In the face of tragedy, Phoenix community offers a message of love

Candles were lit, and messages were written in both Spanish and English for all those who have been affected by recent natural disasters, as well as the Las Vegas shooting. (Photo by Lysandra Marquez/Cronkite News)

Five candles were wrapped with black roses to reflect a tone of mourning and symbolize the locations of recent tragic events. (Photo by Lysandra Marquez/Cronkite News

Candles were lit, with stakes behind them, which represented the locations of recent disastrous events. (Photo by Lysandra Marquez/Cronkite News)

PHOENIX — Jose Guadalupe Conchas stood in front of five candles adorned with black roses, and carefully lit each one as a symbolic tribute to the recent string of disasters, natural and man-made.

The most recent one being the deadly massacre in Las Vegas on Sunday night.

The next night, the United States flag waved at half-staff in the background, while a crowd gathered for a vigil in front of the Arizona State Capitol, offering prayers and messages of hope for victims.

Petra Falcon, executive director of Promise Arizona, said she received a call from the vigil team shortly after news of the shooting in Nevada broke out.


The Virgin of Guadalupe, patron saint of Mexico, is often present at vigils held by Promise Arizona. (Photo by Lysandra Marquez/Cronkite News)

“They’re praying for those who lost families, for the homes and the hope of many people. They’re praying especially against hatred,” she said. “The hatred that we have in this country which is manifested in many ways, and in this case it was a person that killed and hurt so many people and families.”

Conchas, also a spokesperson for Promise Arizona, said the event was organized to pay tribute and honor the victims.

“We acknowledge your presence. We acknowledge you’re hurt. We also acknowledge the suffering and the pain that you may be going through right now,” he said. “All the way from Arizona, we hope that you can feel our love and that you can feel that we are thinking about you and that we want to support you in any way possible.”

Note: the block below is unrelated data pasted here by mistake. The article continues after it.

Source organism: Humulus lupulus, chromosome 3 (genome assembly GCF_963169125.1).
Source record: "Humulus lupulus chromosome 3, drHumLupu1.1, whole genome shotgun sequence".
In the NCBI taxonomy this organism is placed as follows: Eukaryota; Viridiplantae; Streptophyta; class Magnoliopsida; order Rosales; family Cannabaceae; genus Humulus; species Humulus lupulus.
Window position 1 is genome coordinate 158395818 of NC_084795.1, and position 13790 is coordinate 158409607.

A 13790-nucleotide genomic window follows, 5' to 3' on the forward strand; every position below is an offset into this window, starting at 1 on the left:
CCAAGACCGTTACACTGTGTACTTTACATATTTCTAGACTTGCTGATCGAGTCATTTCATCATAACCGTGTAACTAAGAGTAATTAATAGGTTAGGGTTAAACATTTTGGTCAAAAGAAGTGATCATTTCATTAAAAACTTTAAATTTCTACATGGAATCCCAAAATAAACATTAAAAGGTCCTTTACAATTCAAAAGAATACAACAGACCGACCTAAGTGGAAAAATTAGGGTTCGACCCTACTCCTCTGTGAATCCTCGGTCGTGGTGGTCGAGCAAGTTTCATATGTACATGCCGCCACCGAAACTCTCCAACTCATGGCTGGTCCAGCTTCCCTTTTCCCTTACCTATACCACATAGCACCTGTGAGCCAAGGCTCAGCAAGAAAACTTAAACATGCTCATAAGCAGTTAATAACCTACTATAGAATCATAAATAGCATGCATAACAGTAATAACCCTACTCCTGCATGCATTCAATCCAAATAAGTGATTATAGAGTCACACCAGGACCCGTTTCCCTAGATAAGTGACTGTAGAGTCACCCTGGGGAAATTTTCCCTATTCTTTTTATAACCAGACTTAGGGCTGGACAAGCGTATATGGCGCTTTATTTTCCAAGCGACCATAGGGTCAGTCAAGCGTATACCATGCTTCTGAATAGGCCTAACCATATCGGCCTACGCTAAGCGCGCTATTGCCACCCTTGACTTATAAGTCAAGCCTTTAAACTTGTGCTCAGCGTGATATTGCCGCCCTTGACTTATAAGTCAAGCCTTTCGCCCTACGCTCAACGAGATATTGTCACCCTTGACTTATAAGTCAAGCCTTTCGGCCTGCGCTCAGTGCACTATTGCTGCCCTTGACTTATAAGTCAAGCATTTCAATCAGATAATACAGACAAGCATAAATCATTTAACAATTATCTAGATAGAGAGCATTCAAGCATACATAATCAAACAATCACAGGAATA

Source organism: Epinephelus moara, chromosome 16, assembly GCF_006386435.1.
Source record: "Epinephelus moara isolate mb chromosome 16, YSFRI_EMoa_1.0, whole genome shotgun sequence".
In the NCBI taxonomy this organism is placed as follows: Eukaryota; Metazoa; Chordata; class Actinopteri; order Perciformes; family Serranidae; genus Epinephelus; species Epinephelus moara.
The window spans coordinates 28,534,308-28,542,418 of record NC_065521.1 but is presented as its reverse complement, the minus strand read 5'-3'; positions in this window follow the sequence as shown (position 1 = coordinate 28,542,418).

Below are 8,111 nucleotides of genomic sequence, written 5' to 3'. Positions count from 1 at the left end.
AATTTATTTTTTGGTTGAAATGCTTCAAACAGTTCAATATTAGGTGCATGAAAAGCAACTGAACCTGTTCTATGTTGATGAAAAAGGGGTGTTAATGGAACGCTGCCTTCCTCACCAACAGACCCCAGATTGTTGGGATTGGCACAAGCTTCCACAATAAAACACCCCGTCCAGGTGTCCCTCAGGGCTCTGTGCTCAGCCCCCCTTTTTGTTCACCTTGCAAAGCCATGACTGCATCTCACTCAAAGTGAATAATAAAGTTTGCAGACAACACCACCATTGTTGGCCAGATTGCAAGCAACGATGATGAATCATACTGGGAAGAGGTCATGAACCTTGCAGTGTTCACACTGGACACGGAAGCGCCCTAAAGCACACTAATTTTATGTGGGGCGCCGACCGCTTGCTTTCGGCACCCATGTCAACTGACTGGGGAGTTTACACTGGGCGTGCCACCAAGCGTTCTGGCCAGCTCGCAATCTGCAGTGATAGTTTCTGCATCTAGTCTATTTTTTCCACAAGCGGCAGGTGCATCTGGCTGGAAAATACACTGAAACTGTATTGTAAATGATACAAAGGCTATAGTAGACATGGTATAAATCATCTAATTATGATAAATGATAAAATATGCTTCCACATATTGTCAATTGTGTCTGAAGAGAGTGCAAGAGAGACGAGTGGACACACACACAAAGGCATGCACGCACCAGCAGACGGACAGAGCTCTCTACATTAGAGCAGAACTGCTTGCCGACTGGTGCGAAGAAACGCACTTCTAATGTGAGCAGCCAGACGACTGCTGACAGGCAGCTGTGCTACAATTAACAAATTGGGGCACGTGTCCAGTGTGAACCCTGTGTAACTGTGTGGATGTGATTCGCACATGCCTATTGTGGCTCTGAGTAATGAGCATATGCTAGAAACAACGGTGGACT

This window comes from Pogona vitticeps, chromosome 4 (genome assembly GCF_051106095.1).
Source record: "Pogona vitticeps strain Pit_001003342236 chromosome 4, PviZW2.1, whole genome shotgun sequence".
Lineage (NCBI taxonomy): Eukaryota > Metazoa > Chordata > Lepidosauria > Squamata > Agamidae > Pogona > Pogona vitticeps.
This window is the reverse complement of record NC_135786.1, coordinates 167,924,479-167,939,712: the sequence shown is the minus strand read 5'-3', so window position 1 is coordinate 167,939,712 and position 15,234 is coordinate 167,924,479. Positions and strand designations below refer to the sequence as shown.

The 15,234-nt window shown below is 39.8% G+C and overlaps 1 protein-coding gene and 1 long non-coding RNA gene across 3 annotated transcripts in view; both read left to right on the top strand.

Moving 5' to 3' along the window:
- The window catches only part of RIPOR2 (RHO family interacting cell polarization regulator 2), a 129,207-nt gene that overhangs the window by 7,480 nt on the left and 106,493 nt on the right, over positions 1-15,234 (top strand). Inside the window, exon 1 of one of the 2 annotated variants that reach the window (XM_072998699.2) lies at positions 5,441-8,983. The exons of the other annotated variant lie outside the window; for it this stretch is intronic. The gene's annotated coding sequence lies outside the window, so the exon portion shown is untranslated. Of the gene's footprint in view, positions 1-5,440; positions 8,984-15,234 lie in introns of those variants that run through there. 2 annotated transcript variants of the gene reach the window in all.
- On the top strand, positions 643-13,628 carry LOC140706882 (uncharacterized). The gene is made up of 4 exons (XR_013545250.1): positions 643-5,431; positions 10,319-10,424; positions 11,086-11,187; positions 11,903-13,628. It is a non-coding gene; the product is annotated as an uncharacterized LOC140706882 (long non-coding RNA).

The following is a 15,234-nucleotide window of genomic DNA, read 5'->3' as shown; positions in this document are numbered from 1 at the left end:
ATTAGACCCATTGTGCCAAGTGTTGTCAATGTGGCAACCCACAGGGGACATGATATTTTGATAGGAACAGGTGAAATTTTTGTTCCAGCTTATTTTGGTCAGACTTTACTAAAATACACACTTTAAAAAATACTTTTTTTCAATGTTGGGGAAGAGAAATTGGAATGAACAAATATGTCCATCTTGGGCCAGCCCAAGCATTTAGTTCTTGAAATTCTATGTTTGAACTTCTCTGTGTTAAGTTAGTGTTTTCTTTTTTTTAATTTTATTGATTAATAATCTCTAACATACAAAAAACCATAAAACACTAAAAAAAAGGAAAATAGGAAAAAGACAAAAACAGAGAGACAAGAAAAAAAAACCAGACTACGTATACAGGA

Promise Arizona organizers said the vigil was intended to heal emotions after difficult and traumatic situations like the Las Vegas shooting, the distress of DACA recipients, and those affected by recent natural disasters, such as the hurricanes in Florida, Texas and Puerto Rico, and the earthquake in Mexico.

Right after sunset, members of Promise Arizona’s vigil team, which formed in the wake of Arizona immigration law SB 1070, banded together, rosaries in hand, while a statue of the Virgin of Guadalupe, patron saint of Mexico, stood before them. Those in attendance were asked to share their worries and concerns.

In Spanish, a woman recounted how she had been traveling by bus earlier that same day and saw a man with a gun get on. She described in detail how she felt her body start to shake in fear, for her life and for those on the bus with her.

Before moving onto prayers and songs, those in attendance were asked to observe a moment of silence in honor of all victims.

“We want to make sure that people know that Promise Arizona, and this community, is all about showing love, showing peace, showing support and protecting our families. That’s really all that it boils down to,” Conchas said.

A woman with the vigil team passed pieces of cardstock around for anyone who wanted to write messages of support. Angelica Peña, who teaches English to refugee students, shared what she wrote.

“I just want for whoever read it to know that there are other people in the community out here who are supporting them and who will stand with them through this time, through all of the pain and suffering,” said Peña, wiping tears from her face.

Conchas believes vigils give communities a space to grieve and process emotions. He offered the following message for those who wish to take further action.

“In this time that we’re hurting, I would encourage every single person to do something. To get involved somehow, to donate. Donate blood, donate clothing, food, water. To do something to help out our fellow citizens, and also help out the world,” he said.


Attendees talk about recent events during a vigil held in front of the Arizona State Capitol building. (Photo by Lysandra Marquez/Cronkite News)